The Tribe's membership rules require at least 1/16 Pala ancestry. Such "blood quantum" membership rules necessarily lead to an evershrinking tribal membership as members frequently marry outside the tribe. The dispute centered on a single woman named Margarita Britten, who is an ancestor of all of the disenrolled members. The Pala Executive Committee determined on its own that Britten's father was white and not Pala, meaning that all members tracing their Pala ancestry solely to Britten as a great-great-grandparent went from 1/16 to 1/32 Pala blood and no longer qualified for membership. With that decision, more than 160 Pala members were disenrolled, an action that cut off per capita payments, as well as access to health care and all other tribal benefits. Tensions continue to run high on the reservation, with the disenrolled claiming the decision was made solely to prop up per capita payments, while members not affected respond that the disenrollment was an overdue resolution of a preexisting problem.

As for appeals, the Pala leadership took care of that by terminating what might have been a venue for the ousted members to seek judicial relief. In California, tribes may voluntarily settle disputes in the Intertribal Court of Southern California, a tribal "circuit court" providing a neutral forum for appeals of tribal decisions. The Pala Executive Committee voted to withdraw from that court before enacting the disenrollments, so the decision was never subject to review in that court.

The Pala enrollment case was closed before it even was ripe for hearing in that court.

Picayune Rancheria of Chukchansi Indians

In Northern California's Madera County, the Chukchansi Indians operate Chukchansi Gold Resort and Casino, a popular and profitable operation conveniently located on a major gateway route to Yosemite National Park. While the Chukchansi per capita payments are small, they are supplemented by tribal payments covering utility and food bills, as well as academic tuition.

Chukchansi has reportedly disenrolled at least 400 members in the past five years, reducing the total membership to less than 1,000. The acrimony over the financial situation has grown so toxic that three separate factions are struggling for control of the tribe after a disputed election and continuing disenrollments.

Last year, then Tribal Council Chairman Reggie Lewis and his supporters voted to disenroll dozens of tribe members. Subsequently, Lewis lost his reelection to Morris Reid in December 2012, but he contested the results on the basis that Reid was ineligible to run. Later that same month, in a chaotic tribal council meeting, Lewis refused to seat the new members, announced that he would remain Chairman until a new election was held, and changed the locks on the tribal government offices. In February, a "tribal referendum" elected Council member Nancy Ayala as Chair and removed Lewis from the Council. Supporters of Reid broke into the tribal offices and refused to leave. Lewis's supporters responded by cutting power to the building and throwing a smoldering log and bear spray inside to forcibly eject them. The Madera County Sheriff observed the activity but did not act, citing a lack of jurisdiction. On the following day, the scene erupted into a violent melee, prompting the Sheriff to intervene along with more than 100 officers from various law enforcement agencies.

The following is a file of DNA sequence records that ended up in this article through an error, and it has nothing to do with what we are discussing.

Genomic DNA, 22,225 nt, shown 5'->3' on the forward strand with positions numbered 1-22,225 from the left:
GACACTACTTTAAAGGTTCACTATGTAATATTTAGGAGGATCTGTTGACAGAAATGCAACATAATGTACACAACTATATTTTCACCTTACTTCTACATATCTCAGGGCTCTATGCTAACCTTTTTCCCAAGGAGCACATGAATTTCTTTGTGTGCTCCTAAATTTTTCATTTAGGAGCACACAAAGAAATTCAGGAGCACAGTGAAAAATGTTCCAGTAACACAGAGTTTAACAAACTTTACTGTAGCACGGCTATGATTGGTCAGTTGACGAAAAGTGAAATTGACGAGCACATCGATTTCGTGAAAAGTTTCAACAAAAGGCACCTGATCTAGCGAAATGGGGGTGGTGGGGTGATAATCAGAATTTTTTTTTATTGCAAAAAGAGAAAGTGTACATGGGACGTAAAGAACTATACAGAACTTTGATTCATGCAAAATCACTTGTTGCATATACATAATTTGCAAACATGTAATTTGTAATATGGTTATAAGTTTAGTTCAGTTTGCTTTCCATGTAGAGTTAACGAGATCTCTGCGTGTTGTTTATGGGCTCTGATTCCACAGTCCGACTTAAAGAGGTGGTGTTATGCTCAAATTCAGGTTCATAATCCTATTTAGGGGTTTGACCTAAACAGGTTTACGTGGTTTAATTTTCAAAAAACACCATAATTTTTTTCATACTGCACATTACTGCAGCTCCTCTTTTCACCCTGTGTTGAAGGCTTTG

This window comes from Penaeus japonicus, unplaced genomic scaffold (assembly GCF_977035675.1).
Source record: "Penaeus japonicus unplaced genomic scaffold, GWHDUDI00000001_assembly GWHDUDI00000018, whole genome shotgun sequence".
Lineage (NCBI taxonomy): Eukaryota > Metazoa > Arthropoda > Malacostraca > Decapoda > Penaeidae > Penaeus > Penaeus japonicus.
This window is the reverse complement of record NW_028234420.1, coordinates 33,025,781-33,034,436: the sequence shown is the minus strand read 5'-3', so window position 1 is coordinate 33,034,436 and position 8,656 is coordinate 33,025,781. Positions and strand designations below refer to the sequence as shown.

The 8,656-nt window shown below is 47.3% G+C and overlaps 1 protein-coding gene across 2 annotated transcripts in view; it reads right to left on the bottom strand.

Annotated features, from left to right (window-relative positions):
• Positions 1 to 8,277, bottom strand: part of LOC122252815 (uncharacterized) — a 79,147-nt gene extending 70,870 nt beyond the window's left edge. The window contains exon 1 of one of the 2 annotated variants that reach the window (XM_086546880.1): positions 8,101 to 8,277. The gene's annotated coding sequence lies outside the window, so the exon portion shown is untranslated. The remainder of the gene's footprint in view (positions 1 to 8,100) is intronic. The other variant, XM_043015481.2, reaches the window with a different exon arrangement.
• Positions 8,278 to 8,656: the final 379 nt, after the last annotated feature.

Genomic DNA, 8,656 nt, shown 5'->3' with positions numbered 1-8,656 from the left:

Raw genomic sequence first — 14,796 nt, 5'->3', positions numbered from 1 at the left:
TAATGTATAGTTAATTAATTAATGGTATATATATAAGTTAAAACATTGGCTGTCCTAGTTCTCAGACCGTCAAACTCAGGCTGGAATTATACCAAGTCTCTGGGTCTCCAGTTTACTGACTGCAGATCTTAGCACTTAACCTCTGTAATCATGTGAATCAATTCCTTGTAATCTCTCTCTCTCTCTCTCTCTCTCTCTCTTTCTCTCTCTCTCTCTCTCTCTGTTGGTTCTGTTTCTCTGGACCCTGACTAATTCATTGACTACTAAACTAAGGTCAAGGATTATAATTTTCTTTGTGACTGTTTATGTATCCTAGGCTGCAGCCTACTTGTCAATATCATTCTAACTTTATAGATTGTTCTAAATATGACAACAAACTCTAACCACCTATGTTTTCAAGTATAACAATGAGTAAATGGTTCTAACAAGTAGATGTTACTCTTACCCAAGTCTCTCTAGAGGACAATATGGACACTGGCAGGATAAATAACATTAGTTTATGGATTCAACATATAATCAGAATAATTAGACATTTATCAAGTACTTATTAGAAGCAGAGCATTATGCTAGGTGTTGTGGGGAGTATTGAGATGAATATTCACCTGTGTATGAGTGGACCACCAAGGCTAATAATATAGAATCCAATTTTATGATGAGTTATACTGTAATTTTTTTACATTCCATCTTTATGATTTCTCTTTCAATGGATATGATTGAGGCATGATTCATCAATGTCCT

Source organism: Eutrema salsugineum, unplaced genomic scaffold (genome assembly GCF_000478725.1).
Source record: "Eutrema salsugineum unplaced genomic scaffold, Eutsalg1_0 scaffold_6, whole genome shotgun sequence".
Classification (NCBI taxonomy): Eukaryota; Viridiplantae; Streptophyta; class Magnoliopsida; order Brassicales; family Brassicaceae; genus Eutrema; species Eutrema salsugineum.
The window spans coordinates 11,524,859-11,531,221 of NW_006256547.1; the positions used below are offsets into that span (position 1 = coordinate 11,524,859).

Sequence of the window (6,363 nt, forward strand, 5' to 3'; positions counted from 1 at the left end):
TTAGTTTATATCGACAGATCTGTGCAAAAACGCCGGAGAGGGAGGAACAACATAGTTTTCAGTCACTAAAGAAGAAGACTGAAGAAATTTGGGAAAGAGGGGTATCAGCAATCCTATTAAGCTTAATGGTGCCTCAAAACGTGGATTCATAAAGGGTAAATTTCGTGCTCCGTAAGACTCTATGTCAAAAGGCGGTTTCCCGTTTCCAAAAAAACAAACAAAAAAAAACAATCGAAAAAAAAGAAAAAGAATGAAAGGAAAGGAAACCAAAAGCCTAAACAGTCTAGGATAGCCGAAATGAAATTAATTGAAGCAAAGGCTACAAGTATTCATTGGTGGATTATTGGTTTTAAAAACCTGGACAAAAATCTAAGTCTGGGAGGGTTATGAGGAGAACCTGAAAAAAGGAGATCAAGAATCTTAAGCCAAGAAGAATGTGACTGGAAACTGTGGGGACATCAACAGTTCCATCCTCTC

Since then, the Tribe has remained in turmoil. In March, the casino's bank froze the Tribe's gaming revenue funds due to an inability to determine rightful control over the account, and in the process halted bond payments and put the Tribe in danger of default on its $300 million obligation to lenders. In May, the BIA rejected grant proposals filed by Reid on the basis that he was not a rightful representative of the Chukchansi Tribal Council. An April tribal referendum reinstated Lewis and removed Ayala. However, in June, the BIA administratively recognized Ayala as Chairperson and Lewis as Vice Chairman, although the two continued to wage their very public dispute. Ayala sought an injunction in federal court to cut off Lewis's access to the bank account and force the bank to continue to pay bondholders, but the federal judge did not intervene, citing a lack of jurisdiction over the matter. It remains to be seen how the painful dispute will end.

In the latest development, a Madera County Judge cited a specific tribal waiver of sovereign immunity and ordered the County Sheriff to enter the Chukchansi casino and physically remove cash to pay a former casino manager owed $725,000 under a settlement of a suit resulting from his termination before his contract expired. Ayala's faction has vowed to fight the "till tap," and no per capita payments are currently being distributed.

Nooksack Indian Tribe

In Washington State, the 2,000-member Nooksack Indian Tribe is near the Canadian border, almost 100 miles north of Seattle. In February, six of the eight members of the Tribal Council, including the Chairman, voted to commence disenrollment proceedings against 306 Nooksack members, including the two tribal council members who did not vote in favor of the action.

The Nooksack disenrollees are descendants of a woman named Annie George. Tribal membership rules require that members either (1) trace ancestry to those appearing on a 1942 tribal census, or those who received allotments of tribal land, or (2) prove that they possess 1/4 Indian blood and any degree of Nooksack ancestry. George's name did not appear on either list, and her descendants must go before the Tribal Council and present evidence of their claim. The disenrollees appealed the Tribal Council's decision to the Nooksack Tribal Court, asking for an injunction to the disenrollment, but the Chief Judge denied the injunction citing the Tribe's sovereign immunity from suit and deferring to the Tribal Council's broad authority over membership matters.

Shortly after voting to disenroll the 306 members, the Council voted to initiate an election to amend the Nooksack Constitution to "close a loophole" and remove the second path to Nooksack membership. This change clearly would further obstruct the disenrollees' claims. After the BIA approved the election, the two disenrolled Tribal Council members sought to enjoin the election in federal court, but the Judge declined to stop the election citing the lack of "applicable law" making it unlawful for the Nooksack Tribe to define its membership by race or ancestry. The Constitutional amendment went to a vote of the entire Nooksack membership, the outcome of which has not been announced as of this date.